Furthermore, entities performing legal or contractual duties in connection with the securities traded in the MAB may join the market as “participant entities” and benefit from the services, reporting and operative facilities provided by the market. This feature of the market is meant to benefit from the pooling of the administrative efforts that are inherent to going public which, in companies with a relatively small overhead, could be particularly cumbersome. In particular, it has proved very useful to discharge issuers of certain clerical tasks, such as the market’s communication of the liquidation value of the SICAV at the end of each trading day. In addition, it has also showed to be an important factor in diminishing the trading costs for investors: by joining the MAB as a “participant entity”, SICAVs and their management companies are allowed, without the intervention of a market member, to execute the trading orders made by their investors at liquidation value (see below).
The MAB has enacted rules of conduct applicable to both, market members and market participants.
The rules of conduct applicable to market members include obligations aimed at avoiding conflicts of interests (i.e., rules aimed at avoiding favouring the orders executed on their own behalf over orders on behalf of their customers or requiring the disclosure of any conflict of interest to their customers), insider trading (i.e., not disclosing, or trading on the basis of, insider information), preserve equal treatment between the customers (i.e., not favouring the orders of one customer over the orders of other customers, not offering special economic arrangements to particular customers, etc), information supplied to customers (i.e., timely provide clear and full information to their customers of the transactions carried out on their behalf), as well as regulations establishing the obligation to set up proper internal controls.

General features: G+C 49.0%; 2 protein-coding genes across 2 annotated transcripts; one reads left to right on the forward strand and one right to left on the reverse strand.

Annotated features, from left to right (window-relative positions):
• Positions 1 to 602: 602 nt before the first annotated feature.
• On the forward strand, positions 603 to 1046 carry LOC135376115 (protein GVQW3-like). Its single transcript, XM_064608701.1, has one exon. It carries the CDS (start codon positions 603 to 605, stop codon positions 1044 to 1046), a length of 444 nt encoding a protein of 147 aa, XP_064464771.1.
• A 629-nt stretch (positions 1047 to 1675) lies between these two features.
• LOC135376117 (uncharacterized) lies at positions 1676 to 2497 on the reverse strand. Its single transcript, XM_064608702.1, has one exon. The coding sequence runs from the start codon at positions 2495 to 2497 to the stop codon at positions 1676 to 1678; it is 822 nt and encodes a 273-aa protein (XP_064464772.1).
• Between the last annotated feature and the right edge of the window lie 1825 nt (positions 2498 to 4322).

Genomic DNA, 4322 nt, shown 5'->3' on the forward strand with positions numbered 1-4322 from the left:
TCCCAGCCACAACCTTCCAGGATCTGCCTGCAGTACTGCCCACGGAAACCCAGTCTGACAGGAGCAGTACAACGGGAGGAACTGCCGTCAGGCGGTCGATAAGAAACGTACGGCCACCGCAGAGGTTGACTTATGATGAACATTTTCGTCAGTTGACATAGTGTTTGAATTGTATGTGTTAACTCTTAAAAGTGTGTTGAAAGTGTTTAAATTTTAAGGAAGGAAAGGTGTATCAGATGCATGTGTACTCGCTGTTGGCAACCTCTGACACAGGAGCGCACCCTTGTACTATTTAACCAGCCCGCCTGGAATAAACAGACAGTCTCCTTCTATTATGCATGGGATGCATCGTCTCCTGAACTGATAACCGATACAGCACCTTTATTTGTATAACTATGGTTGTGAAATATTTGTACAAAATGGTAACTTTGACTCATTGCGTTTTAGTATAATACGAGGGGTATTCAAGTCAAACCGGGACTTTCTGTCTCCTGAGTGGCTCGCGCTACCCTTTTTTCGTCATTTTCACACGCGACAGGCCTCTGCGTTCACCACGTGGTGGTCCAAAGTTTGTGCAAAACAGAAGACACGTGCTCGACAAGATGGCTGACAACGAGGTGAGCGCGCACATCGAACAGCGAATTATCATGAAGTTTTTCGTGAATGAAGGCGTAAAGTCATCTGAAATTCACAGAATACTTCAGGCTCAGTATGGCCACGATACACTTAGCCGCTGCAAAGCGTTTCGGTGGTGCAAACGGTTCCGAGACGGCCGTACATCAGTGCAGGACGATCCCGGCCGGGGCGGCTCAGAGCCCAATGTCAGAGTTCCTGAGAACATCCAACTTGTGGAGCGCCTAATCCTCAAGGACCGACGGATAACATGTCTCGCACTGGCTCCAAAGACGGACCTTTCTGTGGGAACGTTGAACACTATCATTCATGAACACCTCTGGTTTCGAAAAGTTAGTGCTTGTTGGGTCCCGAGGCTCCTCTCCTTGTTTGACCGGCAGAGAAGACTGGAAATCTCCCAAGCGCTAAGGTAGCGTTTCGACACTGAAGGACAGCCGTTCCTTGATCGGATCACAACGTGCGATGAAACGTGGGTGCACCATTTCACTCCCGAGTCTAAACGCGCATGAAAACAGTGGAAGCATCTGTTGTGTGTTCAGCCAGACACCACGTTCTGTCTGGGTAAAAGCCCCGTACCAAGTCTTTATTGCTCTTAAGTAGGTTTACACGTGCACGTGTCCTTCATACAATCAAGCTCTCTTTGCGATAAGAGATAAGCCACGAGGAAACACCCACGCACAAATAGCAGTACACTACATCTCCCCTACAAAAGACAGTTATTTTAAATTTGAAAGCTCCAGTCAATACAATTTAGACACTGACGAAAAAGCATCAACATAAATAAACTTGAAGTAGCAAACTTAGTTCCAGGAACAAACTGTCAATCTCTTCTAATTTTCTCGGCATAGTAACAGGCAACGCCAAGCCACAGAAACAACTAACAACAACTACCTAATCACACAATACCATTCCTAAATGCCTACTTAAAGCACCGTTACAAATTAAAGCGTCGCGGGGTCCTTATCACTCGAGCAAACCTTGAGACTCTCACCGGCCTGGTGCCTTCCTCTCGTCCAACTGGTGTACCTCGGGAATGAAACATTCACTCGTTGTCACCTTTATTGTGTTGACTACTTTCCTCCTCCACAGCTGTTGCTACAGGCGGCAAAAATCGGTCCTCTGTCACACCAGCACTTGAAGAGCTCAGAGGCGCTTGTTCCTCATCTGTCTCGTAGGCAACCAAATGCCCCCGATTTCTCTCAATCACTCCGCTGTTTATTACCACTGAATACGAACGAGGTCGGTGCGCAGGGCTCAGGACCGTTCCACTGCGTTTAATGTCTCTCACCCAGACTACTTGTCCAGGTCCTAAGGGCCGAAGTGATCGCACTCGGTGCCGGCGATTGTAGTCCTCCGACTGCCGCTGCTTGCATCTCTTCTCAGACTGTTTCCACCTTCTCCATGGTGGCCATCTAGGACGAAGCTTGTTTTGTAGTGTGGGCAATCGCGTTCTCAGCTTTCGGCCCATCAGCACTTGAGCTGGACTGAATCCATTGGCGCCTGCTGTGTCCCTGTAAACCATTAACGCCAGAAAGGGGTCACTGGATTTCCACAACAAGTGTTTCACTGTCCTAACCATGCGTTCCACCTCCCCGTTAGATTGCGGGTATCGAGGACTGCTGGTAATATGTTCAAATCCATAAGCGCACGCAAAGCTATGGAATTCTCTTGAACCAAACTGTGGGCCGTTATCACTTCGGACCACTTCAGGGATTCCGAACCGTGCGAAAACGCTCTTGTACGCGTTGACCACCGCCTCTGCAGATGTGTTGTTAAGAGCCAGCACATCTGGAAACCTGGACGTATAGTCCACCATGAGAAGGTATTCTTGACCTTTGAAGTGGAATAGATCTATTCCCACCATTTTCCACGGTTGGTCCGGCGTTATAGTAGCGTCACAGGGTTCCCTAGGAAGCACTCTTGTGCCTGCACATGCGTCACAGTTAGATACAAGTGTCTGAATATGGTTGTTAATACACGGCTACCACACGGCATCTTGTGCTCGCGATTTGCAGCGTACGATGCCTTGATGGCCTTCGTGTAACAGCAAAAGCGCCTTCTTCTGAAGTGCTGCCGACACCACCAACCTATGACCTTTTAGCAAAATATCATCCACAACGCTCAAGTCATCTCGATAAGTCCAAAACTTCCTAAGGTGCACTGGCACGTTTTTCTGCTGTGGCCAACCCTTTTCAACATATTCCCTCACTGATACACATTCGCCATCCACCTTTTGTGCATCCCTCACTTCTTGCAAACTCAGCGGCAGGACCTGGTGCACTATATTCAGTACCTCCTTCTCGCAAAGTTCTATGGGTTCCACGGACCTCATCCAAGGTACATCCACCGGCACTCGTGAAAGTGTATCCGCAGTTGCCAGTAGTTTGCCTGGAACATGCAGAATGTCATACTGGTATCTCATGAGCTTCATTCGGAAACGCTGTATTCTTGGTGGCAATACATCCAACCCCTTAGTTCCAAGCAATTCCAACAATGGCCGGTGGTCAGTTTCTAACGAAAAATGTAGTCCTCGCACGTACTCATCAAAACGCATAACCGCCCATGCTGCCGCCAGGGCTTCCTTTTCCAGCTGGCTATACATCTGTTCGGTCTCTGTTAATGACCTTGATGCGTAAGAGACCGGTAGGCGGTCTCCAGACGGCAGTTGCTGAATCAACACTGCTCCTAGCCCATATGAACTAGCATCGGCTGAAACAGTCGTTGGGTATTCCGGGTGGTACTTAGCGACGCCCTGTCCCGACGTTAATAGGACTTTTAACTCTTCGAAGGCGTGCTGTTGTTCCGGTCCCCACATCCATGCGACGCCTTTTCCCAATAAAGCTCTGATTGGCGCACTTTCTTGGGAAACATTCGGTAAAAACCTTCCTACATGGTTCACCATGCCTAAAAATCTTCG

In turn, market participants are subject to much lighter obligations, mainly linked to the provision of information to the market and equal treatment of customers when using the market’s operational facilities.
The MAB has set up a Complaint Service that offers dispute resolution facilities to resolve controversies between market members and between a market member and its customers.
In Spain, there are two trading systems in place: the traditional “outcry system” (i.e., multilateral trading by an open outcry of bids and offers for securities, made in the stock exchange arena, followed by the execution of trade by verbal agreement between the brokers), and the electronic system.
The “outcry system” has been used in the Second Market for Small and Medium-Sized Companies of the Barcelona Stock Exchange which, until the inception of the MAB, was the traditional exchange for SMEs.